There’s still a lot we don’t know, but at this point it seems highly likely that the downing of a Malysian airliner over the Ukraine was the work of trigger-happy pro-Russian Ukrainian separatists who literally didn’t know what they were doing. According to the NY Times, “There were strong indications that those responsible may have errantly downed what they had thought was a military aircraft only to discover, to their shock, that they had struck a civilian airliner.” That likelihood hasn’t stopped propagandists on both sides of the conflict in the Ukraine from trying to exploit the tragedy for propaganda purposes. Ukrainian president Poroshenko promptly called the shooting an act of terrorism. Sen. John McCain predictably laid the blame directly on Russian president Putin, while Putin blamed the Ukrainian government for resisting his campaign of subversion.
Parallels have been drawn to another shooting of a civilian airliner: the downing of Korean Airlines 007 by a Soviet warplane in 1983. There was no reason to believe—and there is still no reason to believe—that that calamity was anything but a horrendous mistake. Why on earth would the Soviets knowingly shoot down a civilian airliner? But that natural question apparently didn’t occur to the Reagan administration, which milked the tragedy for all the Cold War propaganda value it was worth. Reagan denounced the evil Russians for an act of deliberate mass murder in the air, and the US media and Congress dutifully fell in line with the administration’s propaganda campaign. But US intelligence in fact had reason to believe that the Soviets had blundered. The Korean jet had wandered 200 miles off course into Soviet airspace into an area housing sensitive missile installations, around the time of a scheduled missile test and just after an American spy plane had entered the same area. While denouncing Soviet barbarity, the administration deliberately suppressed exculpatory information it had available.
Fast forward 31 years. I was incredulous last night to see Chris Matthews on MSNBC do an admiring segment portraying Ronald Reagan’s handling of KAL 007 as one of that president’s shining moments. How could a leading TV news host be so clueless? Matthews might have done better if he had recalled another airline shooting—the 1988 downing by the US Navy of an Iran Air passenger plane. Reagan called the shooting a tragic mistake, a characterization that the US media took for granted to be true. News stories about the incident focused on human fallibility and the difficulties of forming quick and accurate assessments in sensitive military situations—considerations that were generally absent from the media’s treatment of KAL 007. You would think that Matthews, having been a cheerleader for the Bush-Cheney invasion of Iraq, might have learned by now to regard Washington propaganda more skeptically. His obvious failure to do any homework on KAL 007 was a gross act of journalistic irresponsibility.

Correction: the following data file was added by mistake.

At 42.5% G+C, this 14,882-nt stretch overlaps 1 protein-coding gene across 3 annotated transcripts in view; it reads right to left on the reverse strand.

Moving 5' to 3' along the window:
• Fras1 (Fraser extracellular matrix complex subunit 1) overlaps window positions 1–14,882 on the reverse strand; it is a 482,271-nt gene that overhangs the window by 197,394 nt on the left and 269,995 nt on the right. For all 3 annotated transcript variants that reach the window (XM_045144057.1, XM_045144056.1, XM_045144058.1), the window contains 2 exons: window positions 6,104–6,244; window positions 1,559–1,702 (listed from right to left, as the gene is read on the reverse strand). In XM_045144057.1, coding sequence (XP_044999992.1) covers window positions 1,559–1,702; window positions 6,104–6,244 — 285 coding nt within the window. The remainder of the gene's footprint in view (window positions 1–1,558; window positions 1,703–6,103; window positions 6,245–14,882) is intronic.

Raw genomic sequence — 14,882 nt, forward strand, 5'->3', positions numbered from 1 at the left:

Matthews’ naivete quickly became fodder for right-wing commentator Brent Baker, who gloated at how the liberal Matthews was forced to acknowledge this example of Reagan’s greatness. Baker’s main point: “Matthews – probably inadvertently – illustrated how Reagan, unlike the current occupant of the White House, understood his role as leader of the free world under threat from evil forces.” (Actually, KAL 007 illustrated Reagan’s great skills as a storyteller, one who was never terribly bothered about whether his story could be supported by facts.) We will probably be hearing more such nonsense from the right, and we should recognize it for what it is.